What did John think about while sitting here having his breakfast? Did he ever remember our meals in 221B?
Sometimes when I was sitting on the sofa eating cold chips, I thought about those many meals we shared. Toast and tea for breakfast. Greasy takeaways eaten in the middle of the night. I looked again at the fatuous-faced lambs, hating them irrationally. [As long as one can still recognise his irrationality, things are not too bad, I think.]
Finally, I stood and set the chair back carefully, not wanting to leave any hint of my visit.
There was a tiny powder room next to the kitchen, obviously meant for guests. Pink hand towels and fancy little soaps in a china dish painted [badly] with tiny roses. I was reminded of a visit made to a maiden aunt’s house when I was about six. [Not in a pleasant way.]
I could almost hear Mary’s voice admonishing John not to use the soap or mess up the towels.
Next, I took a peek into what was essentially being used as a box room. Plastic tubs filled with apparently unnecessary items were shoved against one wall. A low pile of cardboard boxes was lined up against another. Some were marked MM and others JHW. No doubt in the near future this room would be used as a place to keep the infant. If it were a girl, that would mean lots of pink and ruffled things.
I was tempted to open one or two of the boxes labelled MM, just to see what secrets she might be hiding. After all, LIAR was still in my Palace as one of her traits. Might be interesting to know just what she was lying about.
But somehow that felt like a betrayal, not of her, but of John and so I left it all alone.
Finally I reached the bedroom and the ensuite. This bathroom was also tidy. No wet towels on the floor, no grisly experiments in the tub. Perhaps John sometimes missed that sort of thing. [Foolishly, I hoped he did, at least just a bit.] The metal cabinet held only the expected items, with gaps for things that had probably been packed for the sex holiday.
Under the sink was a collection of female paraphernalia and I closed the door quickly.
I stepped back into the bedroom. All very tidy. The bed was made in John’s recognisable military style, despite the flouncy duvet. Sometimes, on laundry days, he would make my bed with those same knife-sharp army edges, muttering all the while about lazy gits.
He would probably be surprised to know that I made my bed every day now, as neatly as I could. Mrs Hudson certainly was.
The closet was divided into two parts. One side held all of Mary’s somehow never quite right dresses and trousers. A collection of blouses that fit badly. Sometimes it seemed [to me, at least] as if Mary Morstan [Watson, I suppose, technically.] was dressing to play a role that she had not rehearsed quite enough. [ LIAR.]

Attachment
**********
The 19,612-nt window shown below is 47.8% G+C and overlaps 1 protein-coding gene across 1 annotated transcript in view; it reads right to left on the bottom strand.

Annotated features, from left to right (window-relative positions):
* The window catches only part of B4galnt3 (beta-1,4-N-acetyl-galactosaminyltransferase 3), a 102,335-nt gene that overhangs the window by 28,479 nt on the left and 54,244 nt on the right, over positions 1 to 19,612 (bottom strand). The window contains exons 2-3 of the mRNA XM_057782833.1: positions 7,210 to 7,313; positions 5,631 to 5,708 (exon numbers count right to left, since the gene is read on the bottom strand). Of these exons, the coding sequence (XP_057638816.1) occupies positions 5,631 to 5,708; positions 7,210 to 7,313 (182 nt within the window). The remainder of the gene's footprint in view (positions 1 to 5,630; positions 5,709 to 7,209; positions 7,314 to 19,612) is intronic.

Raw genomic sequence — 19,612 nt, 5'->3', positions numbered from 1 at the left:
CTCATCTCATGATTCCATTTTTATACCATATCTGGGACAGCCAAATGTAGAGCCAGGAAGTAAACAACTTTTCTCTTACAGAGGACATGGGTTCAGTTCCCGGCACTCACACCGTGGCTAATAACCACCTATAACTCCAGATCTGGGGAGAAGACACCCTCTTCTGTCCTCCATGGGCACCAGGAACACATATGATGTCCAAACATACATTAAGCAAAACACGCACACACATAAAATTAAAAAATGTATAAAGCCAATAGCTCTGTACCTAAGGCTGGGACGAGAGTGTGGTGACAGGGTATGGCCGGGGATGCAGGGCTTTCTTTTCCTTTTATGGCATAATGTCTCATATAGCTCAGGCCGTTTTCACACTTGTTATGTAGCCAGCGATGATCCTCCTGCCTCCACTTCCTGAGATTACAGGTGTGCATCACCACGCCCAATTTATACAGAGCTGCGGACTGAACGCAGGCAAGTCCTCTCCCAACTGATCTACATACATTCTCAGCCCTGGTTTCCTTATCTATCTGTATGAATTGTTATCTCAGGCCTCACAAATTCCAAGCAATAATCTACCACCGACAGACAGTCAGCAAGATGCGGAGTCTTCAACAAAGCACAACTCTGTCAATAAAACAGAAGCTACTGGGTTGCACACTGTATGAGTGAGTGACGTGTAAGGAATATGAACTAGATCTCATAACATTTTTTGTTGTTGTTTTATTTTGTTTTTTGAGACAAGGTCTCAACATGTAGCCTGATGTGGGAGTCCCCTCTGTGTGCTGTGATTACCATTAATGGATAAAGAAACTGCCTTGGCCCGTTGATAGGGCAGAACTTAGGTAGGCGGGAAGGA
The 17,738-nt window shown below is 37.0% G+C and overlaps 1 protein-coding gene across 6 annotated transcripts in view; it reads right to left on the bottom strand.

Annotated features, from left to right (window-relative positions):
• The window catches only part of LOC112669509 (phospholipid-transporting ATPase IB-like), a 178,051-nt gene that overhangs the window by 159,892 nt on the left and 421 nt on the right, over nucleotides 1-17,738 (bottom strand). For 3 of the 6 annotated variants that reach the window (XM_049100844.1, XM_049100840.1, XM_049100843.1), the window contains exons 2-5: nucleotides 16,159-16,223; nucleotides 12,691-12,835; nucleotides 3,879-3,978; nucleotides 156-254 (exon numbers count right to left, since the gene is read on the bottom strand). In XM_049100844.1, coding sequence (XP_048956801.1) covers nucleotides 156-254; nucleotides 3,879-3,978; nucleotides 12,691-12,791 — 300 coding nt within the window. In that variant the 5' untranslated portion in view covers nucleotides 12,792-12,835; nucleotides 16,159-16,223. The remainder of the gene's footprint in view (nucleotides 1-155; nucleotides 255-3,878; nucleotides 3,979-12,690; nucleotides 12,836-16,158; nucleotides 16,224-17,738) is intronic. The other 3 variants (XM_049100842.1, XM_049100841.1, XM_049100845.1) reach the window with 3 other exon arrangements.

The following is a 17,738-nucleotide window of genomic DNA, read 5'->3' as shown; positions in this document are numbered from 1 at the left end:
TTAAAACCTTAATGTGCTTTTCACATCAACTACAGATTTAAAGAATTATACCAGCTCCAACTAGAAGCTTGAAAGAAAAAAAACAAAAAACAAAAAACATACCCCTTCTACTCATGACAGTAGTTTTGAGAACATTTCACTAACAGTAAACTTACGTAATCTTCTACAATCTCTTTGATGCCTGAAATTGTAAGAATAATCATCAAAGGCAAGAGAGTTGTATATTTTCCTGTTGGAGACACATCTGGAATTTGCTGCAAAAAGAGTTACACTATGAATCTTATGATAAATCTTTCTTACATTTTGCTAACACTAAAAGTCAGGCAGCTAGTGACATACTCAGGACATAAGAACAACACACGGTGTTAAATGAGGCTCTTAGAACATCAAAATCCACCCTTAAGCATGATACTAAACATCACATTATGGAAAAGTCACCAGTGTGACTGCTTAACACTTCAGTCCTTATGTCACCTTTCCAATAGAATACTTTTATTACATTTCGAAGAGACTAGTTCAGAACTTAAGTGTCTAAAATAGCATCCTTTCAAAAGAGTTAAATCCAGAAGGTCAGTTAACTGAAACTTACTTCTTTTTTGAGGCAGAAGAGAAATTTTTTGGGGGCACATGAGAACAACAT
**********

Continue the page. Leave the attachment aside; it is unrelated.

John’s side held two of his three of his suits and various other jackets and trousers. Below them, on the floor, sat a suitcase holding John’s folded shirts, which seemed a bit odd, but probably made some kind of sense to him. On the shelf above, there was a pile of John’s hideous jumpers. I took down the most hideous of the lot, the oatmeal-coloured one.
I pressed it to my face.
And finally, finally, there was John. I had found him. All the right smells and with the smells came the memories. And with the memories came a fresh reminder of all I had lost.
[Or, more accurately, I suppose, all that was never mine to lose in the first place.]
It was difficult to admit, but I had been a fool. In so many ways.
After carefully returning the jumper to its place in the pile, I turned to look at the bed, but without any desire to approach it. My reluctance stemmed not from fear of violating some code of privacy for the two people who slept there, of course. It was simply that by not going closer, not touching the marital bed, I was protecting myself.
Apparently, even Sherlock Holmes had some small sense of self-preservation. All previous evidence to the contrary notwithstanding.
I decided that there was nothing left to see here. [Nothing I wanted to see.] I walked back through the house and out the front door, relocking it, and then started for the main road to find a cab.
A glance at my watch showed me that it was later than I’d thought, so I moved more quickly. There was a new case to work on. And Wiggins would be wondering where I was. But before I could go meet him, I had to return home and change my clothes. Change into another person altogether, because Wiggins was expecting Shezza to turn up at the house. And there was already the beginning of a slight buzzing in the back of my brain that needed quieting.
Possibly this excursion had not been the wisest choice.
I decided to stop thinking about the sex holiday John was on and the smell of his jumper and eating cold chips alone on the sofa, so that I could concentrate on the important things. Like the Magnussen case. Which was not really a case yet, but I intended to make it into one. To bring the repugnant creature down. That was the most important thing.
Because, after all, I am Sherlock Holmes and I am married to my work. Nothing else matters.